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    Skin cancer advances

    Technology, genetic profiling enhance diagnosis, treatment


    Treatments, old and new

    On the treatment front, for nonmelanoma skin cancer, clinicians are returning to superficial radiation therapy (SRT). “The advantages of SRT are that it is basically painless and you achieve a reasonably good cosmetic result in areas where surgery might leave a defect,” Dr. Rigel says. 

    The disadvantage of SRT, however, is that radiation scars worsen over time, “so you would minimize this approach with a young person,” Dr. Rigel says. “In most cases, treatment is reserved to those at least 60 years old. The scar will not be as impactful as for a younger person.”

    Hedgehog inhibitors for basal cell carcinomas also show promise. “These are drugs that attack a gene that is abnormal in 90% of basal cells,” Dr. Rigel says.

    Patients with tumors that are too large for surgery can first be given hedgehog inhibitors to shrink the tumor beforehand.

    “Although there are a lot of side effects with these drugs, they are a viable option for advanced tumors that are challenging to manage,” Dr. Rigel says.

    Targeted therapy is one of the greatest advances in melanoma because “each melanoma tends to have its own genetic profile and genetic mutation,” Dr. Rigel says.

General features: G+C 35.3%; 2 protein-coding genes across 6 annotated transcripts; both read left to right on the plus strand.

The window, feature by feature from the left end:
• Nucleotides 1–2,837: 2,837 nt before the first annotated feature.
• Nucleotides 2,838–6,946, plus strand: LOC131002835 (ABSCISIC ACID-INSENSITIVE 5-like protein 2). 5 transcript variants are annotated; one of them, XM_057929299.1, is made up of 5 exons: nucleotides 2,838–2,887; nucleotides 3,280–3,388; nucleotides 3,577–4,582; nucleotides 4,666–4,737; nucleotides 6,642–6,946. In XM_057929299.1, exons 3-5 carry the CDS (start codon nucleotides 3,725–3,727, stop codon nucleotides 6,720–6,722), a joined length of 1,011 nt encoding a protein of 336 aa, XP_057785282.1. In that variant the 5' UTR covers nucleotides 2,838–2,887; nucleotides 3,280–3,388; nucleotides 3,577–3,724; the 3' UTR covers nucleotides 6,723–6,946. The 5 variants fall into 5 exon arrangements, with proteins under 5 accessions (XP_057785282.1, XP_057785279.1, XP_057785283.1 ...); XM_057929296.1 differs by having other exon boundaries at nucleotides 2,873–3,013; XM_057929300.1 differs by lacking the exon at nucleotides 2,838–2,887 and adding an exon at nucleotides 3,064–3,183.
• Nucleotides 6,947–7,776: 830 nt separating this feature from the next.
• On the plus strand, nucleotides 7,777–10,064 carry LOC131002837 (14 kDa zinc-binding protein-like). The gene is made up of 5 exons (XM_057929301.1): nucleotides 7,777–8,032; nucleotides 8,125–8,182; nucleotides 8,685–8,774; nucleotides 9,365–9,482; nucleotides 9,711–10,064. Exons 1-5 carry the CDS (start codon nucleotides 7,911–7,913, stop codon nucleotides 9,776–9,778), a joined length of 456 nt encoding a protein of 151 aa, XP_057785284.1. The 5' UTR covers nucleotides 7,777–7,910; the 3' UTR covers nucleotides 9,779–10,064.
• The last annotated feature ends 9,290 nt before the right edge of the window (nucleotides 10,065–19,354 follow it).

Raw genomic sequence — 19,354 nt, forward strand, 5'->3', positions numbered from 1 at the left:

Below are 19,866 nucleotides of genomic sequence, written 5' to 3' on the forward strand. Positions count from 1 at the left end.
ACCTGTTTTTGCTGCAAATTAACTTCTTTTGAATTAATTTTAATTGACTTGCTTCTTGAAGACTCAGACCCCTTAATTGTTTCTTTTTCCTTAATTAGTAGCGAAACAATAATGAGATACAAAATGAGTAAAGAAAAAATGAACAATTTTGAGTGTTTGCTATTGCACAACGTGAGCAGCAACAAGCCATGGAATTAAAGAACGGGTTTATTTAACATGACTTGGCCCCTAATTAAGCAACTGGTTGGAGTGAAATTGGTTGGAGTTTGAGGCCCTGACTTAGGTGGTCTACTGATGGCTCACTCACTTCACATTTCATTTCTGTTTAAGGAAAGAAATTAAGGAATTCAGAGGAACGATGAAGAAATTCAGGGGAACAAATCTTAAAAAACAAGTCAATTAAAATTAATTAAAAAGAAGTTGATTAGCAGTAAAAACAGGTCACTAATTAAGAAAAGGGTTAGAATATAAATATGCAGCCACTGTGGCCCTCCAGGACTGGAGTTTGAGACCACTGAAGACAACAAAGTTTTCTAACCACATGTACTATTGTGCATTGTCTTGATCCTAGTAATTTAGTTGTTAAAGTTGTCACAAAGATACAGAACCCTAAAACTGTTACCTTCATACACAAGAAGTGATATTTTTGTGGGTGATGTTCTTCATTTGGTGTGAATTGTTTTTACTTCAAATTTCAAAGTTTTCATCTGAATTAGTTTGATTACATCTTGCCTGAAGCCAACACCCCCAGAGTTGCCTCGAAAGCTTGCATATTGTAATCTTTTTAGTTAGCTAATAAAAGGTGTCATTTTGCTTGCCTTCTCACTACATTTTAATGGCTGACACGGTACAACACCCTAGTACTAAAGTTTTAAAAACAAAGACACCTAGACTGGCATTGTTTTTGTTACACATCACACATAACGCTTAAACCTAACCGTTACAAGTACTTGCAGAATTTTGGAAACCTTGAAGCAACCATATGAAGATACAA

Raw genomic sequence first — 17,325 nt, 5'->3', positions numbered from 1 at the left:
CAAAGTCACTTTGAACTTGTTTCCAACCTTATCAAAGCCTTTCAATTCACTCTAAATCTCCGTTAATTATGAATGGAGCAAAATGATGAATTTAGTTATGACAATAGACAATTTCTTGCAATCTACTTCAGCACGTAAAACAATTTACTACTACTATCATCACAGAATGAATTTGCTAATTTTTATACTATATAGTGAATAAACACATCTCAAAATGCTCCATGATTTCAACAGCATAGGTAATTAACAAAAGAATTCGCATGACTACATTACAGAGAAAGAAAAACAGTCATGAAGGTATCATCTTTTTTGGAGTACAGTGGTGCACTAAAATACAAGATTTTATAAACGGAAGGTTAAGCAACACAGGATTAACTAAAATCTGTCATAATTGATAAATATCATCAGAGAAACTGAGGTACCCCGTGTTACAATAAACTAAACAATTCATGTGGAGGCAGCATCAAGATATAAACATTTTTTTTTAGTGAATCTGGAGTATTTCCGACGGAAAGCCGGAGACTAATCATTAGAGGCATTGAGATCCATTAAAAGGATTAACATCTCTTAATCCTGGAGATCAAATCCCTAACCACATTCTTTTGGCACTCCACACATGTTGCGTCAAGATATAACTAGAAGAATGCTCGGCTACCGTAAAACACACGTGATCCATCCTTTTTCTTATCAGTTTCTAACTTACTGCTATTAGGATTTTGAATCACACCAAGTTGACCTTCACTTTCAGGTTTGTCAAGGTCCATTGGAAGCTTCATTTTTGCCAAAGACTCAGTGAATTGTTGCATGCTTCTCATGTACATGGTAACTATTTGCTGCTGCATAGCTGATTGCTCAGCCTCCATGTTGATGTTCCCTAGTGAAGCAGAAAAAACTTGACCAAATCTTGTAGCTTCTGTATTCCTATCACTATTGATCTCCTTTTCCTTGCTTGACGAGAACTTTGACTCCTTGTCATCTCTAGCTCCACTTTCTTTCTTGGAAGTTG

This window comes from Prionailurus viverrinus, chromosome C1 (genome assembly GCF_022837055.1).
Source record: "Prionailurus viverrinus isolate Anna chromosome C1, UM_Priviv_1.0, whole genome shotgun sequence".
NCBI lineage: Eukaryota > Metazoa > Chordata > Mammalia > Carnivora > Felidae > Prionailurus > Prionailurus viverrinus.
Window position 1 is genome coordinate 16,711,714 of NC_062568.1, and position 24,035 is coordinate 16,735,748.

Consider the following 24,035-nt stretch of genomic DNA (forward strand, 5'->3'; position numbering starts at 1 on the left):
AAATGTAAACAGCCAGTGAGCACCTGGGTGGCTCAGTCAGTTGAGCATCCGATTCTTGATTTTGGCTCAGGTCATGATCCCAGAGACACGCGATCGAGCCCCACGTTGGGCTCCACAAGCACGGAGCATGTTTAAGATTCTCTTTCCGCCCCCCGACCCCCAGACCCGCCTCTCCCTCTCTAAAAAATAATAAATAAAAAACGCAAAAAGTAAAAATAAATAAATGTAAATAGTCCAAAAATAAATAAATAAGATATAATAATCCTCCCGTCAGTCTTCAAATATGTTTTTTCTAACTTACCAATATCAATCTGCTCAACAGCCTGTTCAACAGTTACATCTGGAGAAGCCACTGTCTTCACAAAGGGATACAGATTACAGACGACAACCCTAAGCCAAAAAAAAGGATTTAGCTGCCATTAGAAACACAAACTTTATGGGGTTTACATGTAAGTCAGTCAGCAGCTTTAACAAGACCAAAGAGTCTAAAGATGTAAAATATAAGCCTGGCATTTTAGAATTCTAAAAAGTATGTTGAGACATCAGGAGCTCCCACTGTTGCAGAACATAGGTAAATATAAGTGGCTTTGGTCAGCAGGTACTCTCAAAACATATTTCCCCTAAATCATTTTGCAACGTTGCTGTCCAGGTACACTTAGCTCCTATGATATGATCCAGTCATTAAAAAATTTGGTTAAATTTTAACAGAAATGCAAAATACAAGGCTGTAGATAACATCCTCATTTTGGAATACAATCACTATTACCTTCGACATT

For instance, the BRAF mutation is present in about 60% of melanomas.

    “There are BRAF inhibitor drugs that attack tumors that have this mutation,” Dr. Rigel says.

    Similarly, nivolumab and pembrolizumab are two drugs in a new class of biologics that blocks programmed cell death protein 1 (PD-1).

    “What is particularly exciting about this class of drugs is that after three years of use, the mortality curves appear to flatten, suggesting that we may be approaching a ‘cure’ for those surviving this therapy,” Dr. Rigel says.

    Disclosures: Dr. Rigel reports that he is a consultant and an investigator for Castle Biosciences Inc. and a board member of Sensus.


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